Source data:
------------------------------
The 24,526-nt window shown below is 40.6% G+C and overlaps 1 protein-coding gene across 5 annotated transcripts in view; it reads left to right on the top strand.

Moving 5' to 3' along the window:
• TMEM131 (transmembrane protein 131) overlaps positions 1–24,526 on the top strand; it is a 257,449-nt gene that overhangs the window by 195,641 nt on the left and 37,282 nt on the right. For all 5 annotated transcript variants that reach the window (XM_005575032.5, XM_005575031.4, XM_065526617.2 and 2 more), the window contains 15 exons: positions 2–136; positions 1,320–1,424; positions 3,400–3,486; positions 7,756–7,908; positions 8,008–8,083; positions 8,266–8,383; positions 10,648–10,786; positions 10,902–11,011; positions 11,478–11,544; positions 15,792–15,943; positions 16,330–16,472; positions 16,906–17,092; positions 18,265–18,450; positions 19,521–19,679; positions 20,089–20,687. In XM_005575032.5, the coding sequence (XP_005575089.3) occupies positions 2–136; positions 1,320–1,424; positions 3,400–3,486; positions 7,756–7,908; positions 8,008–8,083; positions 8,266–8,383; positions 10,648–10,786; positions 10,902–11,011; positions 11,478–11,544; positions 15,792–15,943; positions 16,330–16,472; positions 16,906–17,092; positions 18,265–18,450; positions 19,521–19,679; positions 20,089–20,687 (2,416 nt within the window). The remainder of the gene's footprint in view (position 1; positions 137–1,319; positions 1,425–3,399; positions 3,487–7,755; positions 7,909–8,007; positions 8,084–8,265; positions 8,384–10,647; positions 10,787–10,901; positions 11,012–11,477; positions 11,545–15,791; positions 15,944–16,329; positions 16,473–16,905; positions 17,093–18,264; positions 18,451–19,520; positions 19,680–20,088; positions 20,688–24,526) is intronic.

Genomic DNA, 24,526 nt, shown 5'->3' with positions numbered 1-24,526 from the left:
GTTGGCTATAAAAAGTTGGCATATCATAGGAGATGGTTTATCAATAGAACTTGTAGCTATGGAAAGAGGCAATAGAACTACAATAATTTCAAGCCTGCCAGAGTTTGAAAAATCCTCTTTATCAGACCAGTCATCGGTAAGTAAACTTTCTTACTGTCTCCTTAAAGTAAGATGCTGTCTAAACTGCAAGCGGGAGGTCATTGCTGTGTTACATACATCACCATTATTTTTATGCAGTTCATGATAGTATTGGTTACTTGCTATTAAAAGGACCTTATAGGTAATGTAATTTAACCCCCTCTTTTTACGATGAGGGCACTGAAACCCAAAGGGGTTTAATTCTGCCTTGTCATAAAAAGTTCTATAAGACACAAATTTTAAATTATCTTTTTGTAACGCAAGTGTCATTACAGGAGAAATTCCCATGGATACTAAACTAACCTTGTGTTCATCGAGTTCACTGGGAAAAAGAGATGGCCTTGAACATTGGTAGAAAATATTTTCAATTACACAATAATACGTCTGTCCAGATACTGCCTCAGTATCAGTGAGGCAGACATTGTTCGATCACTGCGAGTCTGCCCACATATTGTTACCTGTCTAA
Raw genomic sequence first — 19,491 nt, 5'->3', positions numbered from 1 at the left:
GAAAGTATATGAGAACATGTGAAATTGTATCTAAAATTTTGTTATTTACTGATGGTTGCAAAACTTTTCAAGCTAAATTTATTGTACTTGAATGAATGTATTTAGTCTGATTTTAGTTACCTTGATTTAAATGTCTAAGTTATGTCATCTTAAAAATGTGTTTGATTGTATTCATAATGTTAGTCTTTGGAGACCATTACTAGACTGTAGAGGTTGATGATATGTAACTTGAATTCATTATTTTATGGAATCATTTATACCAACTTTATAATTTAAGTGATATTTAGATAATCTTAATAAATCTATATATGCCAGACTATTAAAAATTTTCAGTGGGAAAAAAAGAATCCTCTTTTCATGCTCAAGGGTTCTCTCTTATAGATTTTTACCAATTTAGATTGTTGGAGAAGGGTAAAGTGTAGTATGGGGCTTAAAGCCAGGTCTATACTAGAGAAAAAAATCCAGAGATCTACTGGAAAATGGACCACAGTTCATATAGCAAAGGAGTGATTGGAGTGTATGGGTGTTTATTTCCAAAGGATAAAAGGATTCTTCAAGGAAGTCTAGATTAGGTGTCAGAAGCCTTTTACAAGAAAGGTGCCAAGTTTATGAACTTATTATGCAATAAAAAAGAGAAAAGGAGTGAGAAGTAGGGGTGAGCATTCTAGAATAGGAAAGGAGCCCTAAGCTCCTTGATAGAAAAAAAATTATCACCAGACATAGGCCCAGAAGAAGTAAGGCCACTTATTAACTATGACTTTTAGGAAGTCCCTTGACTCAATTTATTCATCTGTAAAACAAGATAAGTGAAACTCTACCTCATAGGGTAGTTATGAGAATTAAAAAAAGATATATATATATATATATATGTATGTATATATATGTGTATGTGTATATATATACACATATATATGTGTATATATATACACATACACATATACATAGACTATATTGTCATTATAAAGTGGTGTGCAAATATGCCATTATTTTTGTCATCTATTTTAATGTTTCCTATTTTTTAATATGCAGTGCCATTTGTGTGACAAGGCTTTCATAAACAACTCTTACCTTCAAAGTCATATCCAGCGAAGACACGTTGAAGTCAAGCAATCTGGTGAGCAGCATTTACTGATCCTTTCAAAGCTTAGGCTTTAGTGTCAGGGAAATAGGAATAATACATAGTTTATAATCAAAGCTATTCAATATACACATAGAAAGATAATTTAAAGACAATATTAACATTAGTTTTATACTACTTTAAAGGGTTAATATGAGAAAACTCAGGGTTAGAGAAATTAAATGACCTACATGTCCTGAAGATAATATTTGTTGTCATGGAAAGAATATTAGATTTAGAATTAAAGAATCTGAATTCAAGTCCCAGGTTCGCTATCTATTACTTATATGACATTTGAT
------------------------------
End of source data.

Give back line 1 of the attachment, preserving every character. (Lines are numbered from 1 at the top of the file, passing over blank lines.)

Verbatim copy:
The 24,526-nt window shown below is 40.6% G+C and overlaps 1 protein-coding gene across 5 annotated transcripts in view; it reads left to right on the top strand.